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Metro Bank's MacArthur: clients 'just want a bank to be a bank'
by Danielle Levy on Aug 09, 2013 at 09:31
Metro Bank’s flagship Holborn ‘store’ is a far cry from those of its high-street competitors.
There are no queues in sight, it is completely open plan and you can’t see any pens chained to counters. Instead they are freely available to use or take, along with red lollipops.
It feels like a cross between a hotel lobby and a casino, particularly once you catch a glimpse of the Metro Bank Magic Money Machine. With somewhat elaborate signage, it turns change into notes and is available to non-bank customers as well.
Upstairs in Metro’s young private banking division, once again you can see how the bank is seeking to differentiate itself from the pack. While most UK private banks have expanded their services through the years, marrying private banking with investment management and financial planning, Metro wants to keep things simple.
Private banking head Kirsty MacArthur (pictured) explains that after years spent at Coutts and UBS Wealth Management, which offer integrated propositions, she believes clients ‘just want a bank to be a bank’. As a result, the division offers bespoke lending, deposits and current accounts, and has no plans to move into new areas.
‘While other banks want to offer a full range of wealth solutions, we just want to do the basics really well – so banking and lending is all we want to do. We want to be around the table with the rest of the client’s advisers as part of their trusted circle, but we just want to do the banking bit really well,’ she explained.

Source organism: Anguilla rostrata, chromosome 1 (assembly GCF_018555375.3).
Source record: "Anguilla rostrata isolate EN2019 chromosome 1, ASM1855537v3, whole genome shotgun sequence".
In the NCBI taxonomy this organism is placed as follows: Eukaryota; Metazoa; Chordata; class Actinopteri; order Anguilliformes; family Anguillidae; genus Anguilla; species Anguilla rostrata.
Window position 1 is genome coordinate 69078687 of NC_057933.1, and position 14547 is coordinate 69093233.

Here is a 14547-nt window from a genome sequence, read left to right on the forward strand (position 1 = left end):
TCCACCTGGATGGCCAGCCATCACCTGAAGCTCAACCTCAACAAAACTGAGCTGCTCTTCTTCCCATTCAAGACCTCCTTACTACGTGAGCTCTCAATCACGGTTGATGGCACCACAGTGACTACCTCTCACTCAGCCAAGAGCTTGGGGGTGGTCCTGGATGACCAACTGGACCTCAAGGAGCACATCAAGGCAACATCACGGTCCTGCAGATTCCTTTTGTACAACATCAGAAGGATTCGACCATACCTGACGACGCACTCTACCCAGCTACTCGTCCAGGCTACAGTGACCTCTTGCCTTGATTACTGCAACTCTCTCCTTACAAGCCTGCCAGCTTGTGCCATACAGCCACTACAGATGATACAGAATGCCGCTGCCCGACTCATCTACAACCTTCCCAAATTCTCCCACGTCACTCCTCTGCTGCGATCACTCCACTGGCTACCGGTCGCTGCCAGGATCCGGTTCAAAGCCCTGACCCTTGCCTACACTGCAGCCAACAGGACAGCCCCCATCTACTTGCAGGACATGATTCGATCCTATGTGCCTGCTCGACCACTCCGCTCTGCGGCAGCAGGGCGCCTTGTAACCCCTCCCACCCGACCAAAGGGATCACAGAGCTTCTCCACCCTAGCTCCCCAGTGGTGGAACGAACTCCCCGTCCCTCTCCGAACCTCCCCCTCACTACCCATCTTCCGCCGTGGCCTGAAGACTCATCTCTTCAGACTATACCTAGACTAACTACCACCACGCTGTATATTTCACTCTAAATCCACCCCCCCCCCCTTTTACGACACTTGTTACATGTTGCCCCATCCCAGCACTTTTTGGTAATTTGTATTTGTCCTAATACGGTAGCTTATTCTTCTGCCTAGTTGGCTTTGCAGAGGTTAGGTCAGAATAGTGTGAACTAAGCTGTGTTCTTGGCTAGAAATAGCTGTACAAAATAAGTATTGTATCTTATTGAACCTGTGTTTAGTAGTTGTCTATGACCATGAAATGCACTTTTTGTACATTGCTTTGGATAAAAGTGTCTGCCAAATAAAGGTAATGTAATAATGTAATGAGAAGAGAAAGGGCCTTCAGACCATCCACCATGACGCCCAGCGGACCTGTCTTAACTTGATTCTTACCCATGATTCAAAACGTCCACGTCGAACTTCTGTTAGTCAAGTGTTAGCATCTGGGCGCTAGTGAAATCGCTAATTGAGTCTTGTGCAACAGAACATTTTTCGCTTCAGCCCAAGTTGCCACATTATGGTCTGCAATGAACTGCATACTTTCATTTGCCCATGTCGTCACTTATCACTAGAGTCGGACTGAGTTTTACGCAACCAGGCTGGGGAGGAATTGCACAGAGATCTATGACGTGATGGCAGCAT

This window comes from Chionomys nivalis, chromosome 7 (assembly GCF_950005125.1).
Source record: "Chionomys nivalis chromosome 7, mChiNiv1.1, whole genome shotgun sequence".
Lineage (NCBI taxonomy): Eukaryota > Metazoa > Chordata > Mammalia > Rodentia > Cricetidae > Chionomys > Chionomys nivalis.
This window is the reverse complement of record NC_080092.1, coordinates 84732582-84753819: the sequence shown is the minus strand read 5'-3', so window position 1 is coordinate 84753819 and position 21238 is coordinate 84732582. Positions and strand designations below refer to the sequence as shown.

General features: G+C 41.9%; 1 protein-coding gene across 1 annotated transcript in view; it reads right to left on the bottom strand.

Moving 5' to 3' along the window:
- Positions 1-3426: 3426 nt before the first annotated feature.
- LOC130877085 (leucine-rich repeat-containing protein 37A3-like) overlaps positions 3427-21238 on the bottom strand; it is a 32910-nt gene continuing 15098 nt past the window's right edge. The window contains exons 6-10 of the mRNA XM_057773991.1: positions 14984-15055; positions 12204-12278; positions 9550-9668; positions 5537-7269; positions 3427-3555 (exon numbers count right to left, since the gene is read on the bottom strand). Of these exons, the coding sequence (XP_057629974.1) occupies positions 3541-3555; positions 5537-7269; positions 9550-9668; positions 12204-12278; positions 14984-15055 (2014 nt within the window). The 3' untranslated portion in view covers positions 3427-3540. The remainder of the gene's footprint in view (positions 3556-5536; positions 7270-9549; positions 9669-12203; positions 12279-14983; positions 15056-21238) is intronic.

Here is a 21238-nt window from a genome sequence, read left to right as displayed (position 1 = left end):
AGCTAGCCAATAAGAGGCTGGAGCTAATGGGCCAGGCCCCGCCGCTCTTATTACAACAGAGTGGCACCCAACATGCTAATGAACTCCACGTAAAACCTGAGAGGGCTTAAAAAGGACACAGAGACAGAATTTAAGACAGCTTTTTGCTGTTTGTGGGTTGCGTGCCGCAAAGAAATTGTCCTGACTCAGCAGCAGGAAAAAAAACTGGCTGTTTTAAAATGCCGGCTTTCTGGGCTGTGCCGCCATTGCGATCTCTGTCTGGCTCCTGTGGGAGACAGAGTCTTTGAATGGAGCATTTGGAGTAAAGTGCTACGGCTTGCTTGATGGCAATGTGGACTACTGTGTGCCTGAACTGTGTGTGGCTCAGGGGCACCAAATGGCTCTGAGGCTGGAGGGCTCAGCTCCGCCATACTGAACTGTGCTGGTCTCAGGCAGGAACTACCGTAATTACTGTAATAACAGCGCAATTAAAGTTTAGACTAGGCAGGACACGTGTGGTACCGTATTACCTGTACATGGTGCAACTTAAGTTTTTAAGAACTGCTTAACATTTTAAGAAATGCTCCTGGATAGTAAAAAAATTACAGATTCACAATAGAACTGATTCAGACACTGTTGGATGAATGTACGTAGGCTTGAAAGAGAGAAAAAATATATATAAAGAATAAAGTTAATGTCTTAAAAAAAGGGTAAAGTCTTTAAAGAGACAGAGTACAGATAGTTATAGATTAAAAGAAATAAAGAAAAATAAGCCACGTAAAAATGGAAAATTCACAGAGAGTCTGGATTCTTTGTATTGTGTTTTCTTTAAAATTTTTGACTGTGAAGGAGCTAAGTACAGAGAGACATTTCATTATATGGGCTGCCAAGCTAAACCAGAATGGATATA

This has helped to attract third-party referrals from wealth managers, advisers, lawyers, accountants and sports agents so far, MacArthur said. When she joined in late 2011 she was considering building a panel of external investment managers, but said the company did not subsequently see a need to develop this.
Although the bank is unable to strip out assets or client numbers for the private banking arm, MacArthur said demand has been strong for both lending and deposits, with the growth of the team from four to 12 over the past year testifying to this. Paul Bettis, formerly of Coutts’ sports and media team, is its newest recruit.
During the first half of the year, the broader group saw a 54% rise in account holders, with a deposit base of £870 million. Nonetheless, the group said investing for future growth had hit the bottom line with a £19.4 million operating loss during the six-month period.
The bank does not apply additional charges for private banking services and aims to be flexible in terms of the types of clients it deals with. ‘We are willing to look at clients other banks may not because they don’t tick boxes,’ MacArthur added.
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